Discover onsen and landscapes shaped by millions of years of volcanic activity
Last updated: December 21, 2020
Volcanic activity has molded Gunma, creating abundant hot springs, mountainous landscapes, and otherworldly rock formations. The prefecture’s location at a tectonic boundary makes the region extraordinarily volcanically active. Mt. Kusatsu-Shirane (2,160 m), the source of Kusatsu Onsen and Manza Onsen, is a stratovolcano that is part of the Nasu volcanic belt. This belt formed when an oceanic plate slid beneath a continental plate, creating a chain of volcanoes, clusters of hot springs, and some of Japan’s most beautiful environments.
The most relaxing way to enjoy Gunma’s volcanic activity is from the soothing water of an onsen. Most onsen are the product of geothermically warmed groundwater. There are many hot springs around Gunma, with major onsen resorts in Kusatsu, Minakami, Ikaho, and Shima.
When water bubbles up to the surface and into your bath, it brings various minerals from inside the earth, providing bathers with different purported health benefits. Kusatsu’s waters are hot and strongly acidic. They are typically rich in sulfur, aluminum sulfate, and chloride and are thought to relieve muscle aches. Ikaho’s waters are rich in iron, said to be particularly beneficial for women’s fertility issues. Shima is known for sodium chloride and calcium chloride, touted to relieve fatigue, and Minakami has lots of calcium and sodium sulfate, thought to promote healthy skin.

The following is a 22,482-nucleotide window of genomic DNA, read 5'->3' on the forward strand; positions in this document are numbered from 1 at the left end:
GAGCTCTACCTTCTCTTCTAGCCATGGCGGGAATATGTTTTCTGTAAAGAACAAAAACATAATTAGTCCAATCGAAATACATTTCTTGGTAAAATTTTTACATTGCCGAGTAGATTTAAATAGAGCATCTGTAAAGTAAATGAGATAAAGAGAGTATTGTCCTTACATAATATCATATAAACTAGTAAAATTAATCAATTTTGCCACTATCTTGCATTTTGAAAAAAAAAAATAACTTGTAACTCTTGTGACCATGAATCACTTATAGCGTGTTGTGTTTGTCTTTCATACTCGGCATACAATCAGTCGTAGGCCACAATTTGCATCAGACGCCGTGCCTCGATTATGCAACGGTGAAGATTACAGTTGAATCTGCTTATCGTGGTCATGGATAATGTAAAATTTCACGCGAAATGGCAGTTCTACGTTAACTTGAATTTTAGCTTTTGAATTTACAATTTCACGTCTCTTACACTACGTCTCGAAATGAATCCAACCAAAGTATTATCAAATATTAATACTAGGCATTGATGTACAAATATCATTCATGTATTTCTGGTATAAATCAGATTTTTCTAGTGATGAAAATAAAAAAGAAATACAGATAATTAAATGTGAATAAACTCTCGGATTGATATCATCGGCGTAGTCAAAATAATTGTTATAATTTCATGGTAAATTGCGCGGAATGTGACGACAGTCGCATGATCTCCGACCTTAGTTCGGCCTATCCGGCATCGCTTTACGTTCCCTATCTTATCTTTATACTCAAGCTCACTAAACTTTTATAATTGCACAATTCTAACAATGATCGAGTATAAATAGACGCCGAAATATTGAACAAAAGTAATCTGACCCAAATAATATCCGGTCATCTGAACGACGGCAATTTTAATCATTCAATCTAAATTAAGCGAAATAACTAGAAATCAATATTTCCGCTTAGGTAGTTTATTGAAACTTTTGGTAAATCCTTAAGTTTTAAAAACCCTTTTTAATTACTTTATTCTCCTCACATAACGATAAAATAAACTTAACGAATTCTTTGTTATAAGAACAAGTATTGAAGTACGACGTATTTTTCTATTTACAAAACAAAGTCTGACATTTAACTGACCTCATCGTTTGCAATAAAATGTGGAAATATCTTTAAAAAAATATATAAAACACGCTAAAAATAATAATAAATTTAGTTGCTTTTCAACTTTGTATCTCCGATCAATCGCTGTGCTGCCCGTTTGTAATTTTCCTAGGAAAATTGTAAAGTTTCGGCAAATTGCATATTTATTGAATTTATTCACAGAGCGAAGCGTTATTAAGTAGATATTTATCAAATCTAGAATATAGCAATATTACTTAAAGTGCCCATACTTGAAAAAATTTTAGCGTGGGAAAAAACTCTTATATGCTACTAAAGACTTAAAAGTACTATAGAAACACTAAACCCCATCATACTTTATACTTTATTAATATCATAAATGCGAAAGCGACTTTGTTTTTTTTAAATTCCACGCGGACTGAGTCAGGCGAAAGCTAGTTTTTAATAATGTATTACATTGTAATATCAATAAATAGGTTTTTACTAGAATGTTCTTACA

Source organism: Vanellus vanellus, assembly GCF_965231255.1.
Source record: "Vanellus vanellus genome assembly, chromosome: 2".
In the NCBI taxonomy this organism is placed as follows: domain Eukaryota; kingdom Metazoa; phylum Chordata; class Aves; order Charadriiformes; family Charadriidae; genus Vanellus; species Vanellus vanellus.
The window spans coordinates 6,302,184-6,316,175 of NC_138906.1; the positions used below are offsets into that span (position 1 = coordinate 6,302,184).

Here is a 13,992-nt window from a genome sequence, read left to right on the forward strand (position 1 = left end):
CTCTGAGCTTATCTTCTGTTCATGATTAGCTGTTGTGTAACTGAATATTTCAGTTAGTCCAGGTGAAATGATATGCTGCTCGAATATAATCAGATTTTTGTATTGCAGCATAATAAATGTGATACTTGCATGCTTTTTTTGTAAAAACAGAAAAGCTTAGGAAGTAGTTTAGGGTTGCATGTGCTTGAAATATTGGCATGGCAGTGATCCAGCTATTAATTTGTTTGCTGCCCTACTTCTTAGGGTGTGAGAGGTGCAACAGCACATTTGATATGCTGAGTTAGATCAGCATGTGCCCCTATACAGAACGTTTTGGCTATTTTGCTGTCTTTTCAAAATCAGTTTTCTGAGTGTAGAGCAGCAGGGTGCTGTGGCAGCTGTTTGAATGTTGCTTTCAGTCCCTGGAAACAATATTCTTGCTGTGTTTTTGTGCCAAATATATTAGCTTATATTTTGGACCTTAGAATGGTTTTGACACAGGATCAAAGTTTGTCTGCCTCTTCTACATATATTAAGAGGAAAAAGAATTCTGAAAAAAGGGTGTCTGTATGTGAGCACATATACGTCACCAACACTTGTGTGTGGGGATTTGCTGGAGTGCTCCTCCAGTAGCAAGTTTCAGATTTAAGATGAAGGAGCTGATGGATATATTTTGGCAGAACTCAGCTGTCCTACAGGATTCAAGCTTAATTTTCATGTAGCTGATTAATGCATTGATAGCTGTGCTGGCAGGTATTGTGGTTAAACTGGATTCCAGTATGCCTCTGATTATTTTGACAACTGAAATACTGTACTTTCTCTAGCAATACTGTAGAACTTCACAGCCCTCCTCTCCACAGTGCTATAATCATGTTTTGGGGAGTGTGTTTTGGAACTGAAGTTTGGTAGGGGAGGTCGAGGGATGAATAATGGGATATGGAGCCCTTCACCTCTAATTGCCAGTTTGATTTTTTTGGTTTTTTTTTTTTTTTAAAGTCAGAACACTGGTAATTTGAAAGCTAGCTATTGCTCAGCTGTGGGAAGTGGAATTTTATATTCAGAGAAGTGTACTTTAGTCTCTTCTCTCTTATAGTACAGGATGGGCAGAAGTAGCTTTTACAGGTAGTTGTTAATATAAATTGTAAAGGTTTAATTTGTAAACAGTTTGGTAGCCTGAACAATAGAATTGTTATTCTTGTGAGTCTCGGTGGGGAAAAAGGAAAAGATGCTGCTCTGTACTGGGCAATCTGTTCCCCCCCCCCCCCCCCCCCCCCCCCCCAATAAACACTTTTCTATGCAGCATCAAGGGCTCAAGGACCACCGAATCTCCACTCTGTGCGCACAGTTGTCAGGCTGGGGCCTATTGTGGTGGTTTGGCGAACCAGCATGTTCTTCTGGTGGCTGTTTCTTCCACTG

Mt. Myogi’s jagged peaks were sculpted by volcanic activity. The three million-year-old peak is one of Gunma’s most famous mountains and makes for some exceptionally beautiful hiking. Just to the north sits Mt. Haruna, a striking, dormant stratovolcano with a crater lake. Enjoy hiking or take a ropeway to the mountain's summit for a panoramic view of the surrounding area.
Mt. Kusatsu-Shirane is known for its crater lake, Lake Yugama. The lake was a popular hiking spot but, since an eruption in 2018, it is forbidden to enter within a 1-kilometer radius. You can still hike nearby at the Yoshigadaira Wetlands, on the northeastern side of the mountain. From this vantage point, you can sometimes see steam rising out of the volcano.
Mt. Asama is one of the most active volcanoes in Japan. Legend has it that its nearly three-month-long eruption in 1783 was so powerful that it blocked out the sun for days. The event is still considered one of Japan’s most destructive eruptions. The Mt. Asama Magma Stone Park was created due to that eruption and helps give a scale of its impact. The black rocks that define the landscape have formed into otherworldly shapes. Asamayama Kannondo Temple, located within the park, was built to remember those who died in the disaster and remains a place to pray to ward off bad luck.